Whenever the phrase, ‘Seven Deadly Sins’, is mentioned, the first tings that comes to mind are the proverbial Capital Vices or Cardinal Sins universally accepted, at least by Christians, as wrath, greed, sloth, pride, lust, envy, and gluttony.
Actually, at the turn of the 14th century, these 7 sins became so popular that Europe was eating, sleeping and dreaming them so much so they became entrenched in people’s daily lives.
The Catholic Church even had a mnemonic to help people remember them – SALIGIA – which was derived from the first letters in Latin of the 7 sins: superbia, avaritia, luxuria, invidia, gula, ira, acedia.
But this is where we depart from this historical account of sin and take a different turn to look at an equally important set of sins that tend to show up among unwary travellers – we shall call them the ‘Seven Deadly Travel Sins’.
1. Keeping Loved Ones in the Dark
Letting people know where you are does not cost much but not doing so may come at a very high price. When you travel somewhere or you are on holiday and decide to get a taste of a city’s nightlife, is there a person you are accountable to who knows your whereabouts?
Just giving out your location and the time you expect to be back might sound like nothing much but it may be the difference between life and death.
2. Showcasing too Much Bling
The scene of a traveller seated somewhere in a visibly public place tapping away on Google Maps from their latest iPhone while downloading shots of their recent Maasai Mara trip from their Sony alpha series DSLR camera and catching the latest tunes from iTunes on their iPod, is a classical give-away.
One would then wonder why such people get so shocked when they fall prey to snatchers. I am not saying you should not carry such stuff, but a little discreteness might just reduce your chances of being an obvious target of muggers.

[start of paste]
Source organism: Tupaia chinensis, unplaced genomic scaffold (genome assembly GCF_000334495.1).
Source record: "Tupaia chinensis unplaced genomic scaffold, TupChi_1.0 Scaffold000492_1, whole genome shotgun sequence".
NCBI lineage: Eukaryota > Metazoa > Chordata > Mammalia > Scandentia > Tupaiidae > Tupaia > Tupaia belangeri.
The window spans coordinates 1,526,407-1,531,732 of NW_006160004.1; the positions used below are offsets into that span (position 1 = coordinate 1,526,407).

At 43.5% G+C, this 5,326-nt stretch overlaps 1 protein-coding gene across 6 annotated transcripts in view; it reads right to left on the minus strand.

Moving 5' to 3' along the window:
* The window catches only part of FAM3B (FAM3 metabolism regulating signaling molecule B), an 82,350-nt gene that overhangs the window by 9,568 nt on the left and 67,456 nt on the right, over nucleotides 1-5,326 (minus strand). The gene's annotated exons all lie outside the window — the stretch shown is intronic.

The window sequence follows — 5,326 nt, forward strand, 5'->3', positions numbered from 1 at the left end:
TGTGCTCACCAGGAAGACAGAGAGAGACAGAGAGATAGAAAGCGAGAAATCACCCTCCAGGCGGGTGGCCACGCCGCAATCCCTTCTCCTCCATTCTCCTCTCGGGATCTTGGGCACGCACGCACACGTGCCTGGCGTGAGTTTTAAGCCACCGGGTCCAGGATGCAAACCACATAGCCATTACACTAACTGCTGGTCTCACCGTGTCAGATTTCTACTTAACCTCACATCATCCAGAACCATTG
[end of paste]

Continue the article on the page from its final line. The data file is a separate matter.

3. Doing Poor Research
I am not blowing my own trumpet here but honestly, this is where websites such as Enchanted Landscapes and other great travel web resources come in handy. Poor research leads to poor judgement.
Where are the ATM machines located? Which ones accept VISA cards? Where is your embassy? What is their number? Believe you me, you save yourself a lot of hassle if you come equipped with this kind of information.
4. Wandering alone at Odd Hours of the Night
Kenya is increasingly becoming a safe place, especially at night with well-lit streets but like all other metropolitan cities, it has its own share of woes and there is always unexpected evil lurking in the dark. Foreigners are at an even higher risk because it’s easier to spot them from their mannerism.
I would suggest you avoid or minimize walking at night especially in places where you are not too sure of. Advice from locals here is priceless and should be taken seriously.
5. Being too Stingy
There are travellers who seem like they were on a mission of wrecking local economies. They would haggle down prices for anything and always grab an opportunity for freebies.
Once more, am not saying this is bad, in fact I consider this good practice elsewhere, but you have to know your limits. What’s the point of buying a piece of curio at the famous Maasai market and leaving the seller barely covering their costs? Where’s that spirit and desire to promote local enterprises?
6. Being Quick to Anger
Plan to run into complications and inconveniences such as a delay in your flight, a power blackout in your room or poor mobile network connection and you will do well. If you learn to appreciate that setbacks are part of any travel experience then surely your safaris will be the more exciting.
7. Suffering from Experiential Gluttony
Let us say you are on holiday in Kenya under one of those marathon safari packages. You have a short time to take in the Kenyan experience – it’s foods, people, music, art, name them. In your quest to get a touch of everything, you may end up with a blotted brain and very few memories.
Try to maintain your cool, see what is possible within the short time you have and plan what will have to be experienced by a return trip – it will save you a lot of impulse buying, indigestion and surcharges at the airport for excess baggage.
If you manage to stay away from these 7 deadly travel sins, you will be a much happier traveller.